Fianna Fail "won't be rolled over" on demands for €5 increase to state pension
Tensions are rising between Fianna Fail and Fine Gael over the possibility of delayed increases to welfare payments.
It has been reported that the Department of Social Protection wants to delay the roll out of some benefits in order to save money for other targeted payments.
Social Protection Minister Leo Varadkar wants to ensure that people with disabilities, those on the blind pension, widows under 66, families with children in poverty and people in receipt of illness payments are provided relief in the budget.
Fianna Fáil is looking for a €5 increase to the old age pension and has ruled out any delay to the increase.
Dara Calleary, the party's TD for Mayo, said the Fine Gael way of doing things was “deleted” in the last election.
“We want to ensure that this budget extends to as many people who are under pressure as possible. We will be flexible around that but we won’t be rolled over,” he said.
Mr Calleary was speaking at the launch of the party’s pre-Budget document.
The document outlines the main issues the party wants addressed in the budget - however, unlike the submissions from other groups, the document has not been costed.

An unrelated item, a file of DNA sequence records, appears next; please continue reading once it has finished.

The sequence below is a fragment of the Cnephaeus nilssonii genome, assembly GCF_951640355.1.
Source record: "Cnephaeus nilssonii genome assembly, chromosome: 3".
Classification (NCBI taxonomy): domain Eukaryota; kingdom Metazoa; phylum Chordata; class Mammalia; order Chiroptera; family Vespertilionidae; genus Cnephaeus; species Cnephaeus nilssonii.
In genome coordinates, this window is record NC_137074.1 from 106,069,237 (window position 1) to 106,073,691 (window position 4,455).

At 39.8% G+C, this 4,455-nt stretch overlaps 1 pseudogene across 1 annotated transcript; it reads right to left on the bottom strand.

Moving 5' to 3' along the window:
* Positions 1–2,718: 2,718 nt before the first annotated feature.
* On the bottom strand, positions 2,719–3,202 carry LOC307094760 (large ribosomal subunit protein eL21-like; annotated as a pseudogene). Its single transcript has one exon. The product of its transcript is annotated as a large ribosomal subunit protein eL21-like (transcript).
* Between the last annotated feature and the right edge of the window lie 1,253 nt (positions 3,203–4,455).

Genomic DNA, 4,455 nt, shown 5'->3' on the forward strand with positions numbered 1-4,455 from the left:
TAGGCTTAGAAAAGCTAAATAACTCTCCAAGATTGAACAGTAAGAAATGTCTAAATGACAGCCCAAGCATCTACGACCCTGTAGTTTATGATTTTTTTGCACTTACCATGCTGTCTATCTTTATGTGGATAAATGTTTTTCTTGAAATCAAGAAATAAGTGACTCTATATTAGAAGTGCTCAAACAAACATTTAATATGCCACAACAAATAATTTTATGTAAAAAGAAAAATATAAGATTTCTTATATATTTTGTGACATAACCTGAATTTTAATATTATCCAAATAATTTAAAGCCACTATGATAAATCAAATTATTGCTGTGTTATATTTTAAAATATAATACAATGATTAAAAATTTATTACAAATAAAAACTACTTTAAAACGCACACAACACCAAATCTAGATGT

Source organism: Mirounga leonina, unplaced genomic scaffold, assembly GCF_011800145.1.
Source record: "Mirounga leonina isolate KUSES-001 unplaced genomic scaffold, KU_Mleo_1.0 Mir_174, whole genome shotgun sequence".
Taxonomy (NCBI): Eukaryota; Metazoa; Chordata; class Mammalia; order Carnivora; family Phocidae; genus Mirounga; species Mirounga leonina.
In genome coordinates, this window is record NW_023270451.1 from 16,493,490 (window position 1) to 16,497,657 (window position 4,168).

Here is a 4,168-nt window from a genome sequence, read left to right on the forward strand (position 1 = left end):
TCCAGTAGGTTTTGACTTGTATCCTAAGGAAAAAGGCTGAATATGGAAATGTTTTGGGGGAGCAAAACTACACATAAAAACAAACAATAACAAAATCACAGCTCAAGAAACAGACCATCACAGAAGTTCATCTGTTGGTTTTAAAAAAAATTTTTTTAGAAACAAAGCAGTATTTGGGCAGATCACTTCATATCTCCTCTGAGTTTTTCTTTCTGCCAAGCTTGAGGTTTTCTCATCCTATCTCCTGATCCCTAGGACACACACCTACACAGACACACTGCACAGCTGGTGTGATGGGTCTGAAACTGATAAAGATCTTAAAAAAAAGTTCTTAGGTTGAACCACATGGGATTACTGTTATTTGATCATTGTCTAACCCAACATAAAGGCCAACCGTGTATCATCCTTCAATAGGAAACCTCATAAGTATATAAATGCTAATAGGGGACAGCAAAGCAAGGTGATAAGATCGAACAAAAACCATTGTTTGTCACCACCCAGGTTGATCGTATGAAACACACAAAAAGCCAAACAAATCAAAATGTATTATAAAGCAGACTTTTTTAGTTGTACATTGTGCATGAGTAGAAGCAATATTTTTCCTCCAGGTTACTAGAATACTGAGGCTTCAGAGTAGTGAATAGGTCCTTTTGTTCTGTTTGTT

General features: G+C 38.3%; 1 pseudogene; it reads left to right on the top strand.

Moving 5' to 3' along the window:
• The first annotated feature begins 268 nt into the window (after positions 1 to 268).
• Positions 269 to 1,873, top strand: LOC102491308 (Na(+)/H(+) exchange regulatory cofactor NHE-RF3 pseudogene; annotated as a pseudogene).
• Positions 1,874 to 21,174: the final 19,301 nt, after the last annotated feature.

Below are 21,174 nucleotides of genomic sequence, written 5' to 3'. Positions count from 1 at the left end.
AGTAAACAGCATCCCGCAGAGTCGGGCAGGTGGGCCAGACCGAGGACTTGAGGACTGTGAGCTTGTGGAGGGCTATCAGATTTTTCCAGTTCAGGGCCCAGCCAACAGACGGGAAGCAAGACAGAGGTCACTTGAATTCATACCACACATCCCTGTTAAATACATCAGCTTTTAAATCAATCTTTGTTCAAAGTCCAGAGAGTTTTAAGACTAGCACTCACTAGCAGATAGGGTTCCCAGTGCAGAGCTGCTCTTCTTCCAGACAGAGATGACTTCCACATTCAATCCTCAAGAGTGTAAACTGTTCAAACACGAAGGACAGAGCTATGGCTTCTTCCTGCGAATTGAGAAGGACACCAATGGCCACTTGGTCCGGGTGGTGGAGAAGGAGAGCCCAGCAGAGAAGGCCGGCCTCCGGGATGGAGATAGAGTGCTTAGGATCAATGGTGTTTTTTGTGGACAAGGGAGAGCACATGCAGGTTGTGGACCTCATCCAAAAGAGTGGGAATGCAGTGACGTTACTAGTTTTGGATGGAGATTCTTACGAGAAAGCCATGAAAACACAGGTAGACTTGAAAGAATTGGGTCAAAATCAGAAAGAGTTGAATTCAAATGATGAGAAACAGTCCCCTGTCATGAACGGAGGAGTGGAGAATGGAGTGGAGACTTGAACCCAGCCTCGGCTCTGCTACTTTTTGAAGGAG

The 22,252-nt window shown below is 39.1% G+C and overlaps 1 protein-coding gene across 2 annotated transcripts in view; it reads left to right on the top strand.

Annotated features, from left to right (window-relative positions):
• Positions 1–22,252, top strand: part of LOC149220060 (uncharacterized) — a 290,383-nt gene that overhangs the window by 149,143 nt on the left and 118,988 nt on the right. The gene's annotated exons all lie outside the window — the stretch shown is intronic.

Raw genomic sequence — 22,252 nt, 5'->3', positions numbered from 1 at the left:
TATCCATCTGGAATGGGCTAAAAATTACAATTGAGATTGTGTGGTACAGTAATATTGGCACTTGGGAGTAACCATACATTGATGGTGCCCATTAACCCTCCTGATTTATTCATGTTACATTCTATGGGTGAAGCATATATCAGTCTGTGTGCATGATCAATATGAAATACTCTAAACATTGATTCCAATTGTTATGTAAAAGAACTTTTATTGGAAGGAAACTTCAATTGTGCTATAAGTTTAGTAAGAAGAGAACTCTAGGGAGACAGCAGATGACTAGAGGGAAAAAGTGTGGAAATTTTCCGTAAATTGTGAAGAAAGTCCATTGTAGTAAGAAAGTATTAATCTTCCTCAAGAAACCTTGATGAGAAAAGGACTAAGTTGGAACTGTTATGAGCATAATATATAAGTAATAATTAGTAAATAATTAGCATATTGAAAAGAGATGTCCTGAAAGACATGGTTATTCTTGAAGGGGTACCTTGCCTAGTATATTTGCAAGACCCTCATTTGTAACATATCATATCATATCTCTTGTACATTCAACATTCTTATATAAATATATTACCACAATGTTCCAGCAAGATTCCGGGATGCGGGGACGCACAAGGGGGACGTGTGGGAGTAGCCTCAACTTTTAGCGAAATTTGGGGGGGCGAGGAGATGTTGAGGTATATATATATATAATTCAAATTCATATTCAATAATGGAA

Referencing reports that there may be €200m more to spend than the government predicted, the party’s finance spokesman Michael McGrath said trying to plan a budget with the current government is “like taking a penalty kick with the goal posts moving.”
Sinn Féin Finance spokesperson Pearse Doherty described the briefing as “a farce” and called on Fianna Fáil to “drop the pretence that they are an opposition party.”
“Fianna Fáil has been too busy ghost-writing the Government's Budget to produce a genuine alternative of its own,” he said.
“Make no mistake. They are co-authors of the document Michael Noonan and Paschal Donohoe will present on Tuesday."
Sinn Féin TD Louise O'Reilly said her party would be “rightly castigated” if they had released an un-costed proposal:
Labour senator Kevin Humphreys said any attempt to delay the pension increase would mean an increase of just €3.75 a week for 2017.
“Last year Fianna Fáil labelled the €3 increase as an insult, so they should clarify whether they are willing to support Fine Gael this year by delaying a real increase for pensioners,” he said.
"Any move to bring the increase back to March or April would be a bad April Fool's joke on pensioners.”
The traditional 'white paper' outlining the level of budgetary funds available to government is due for release tonight.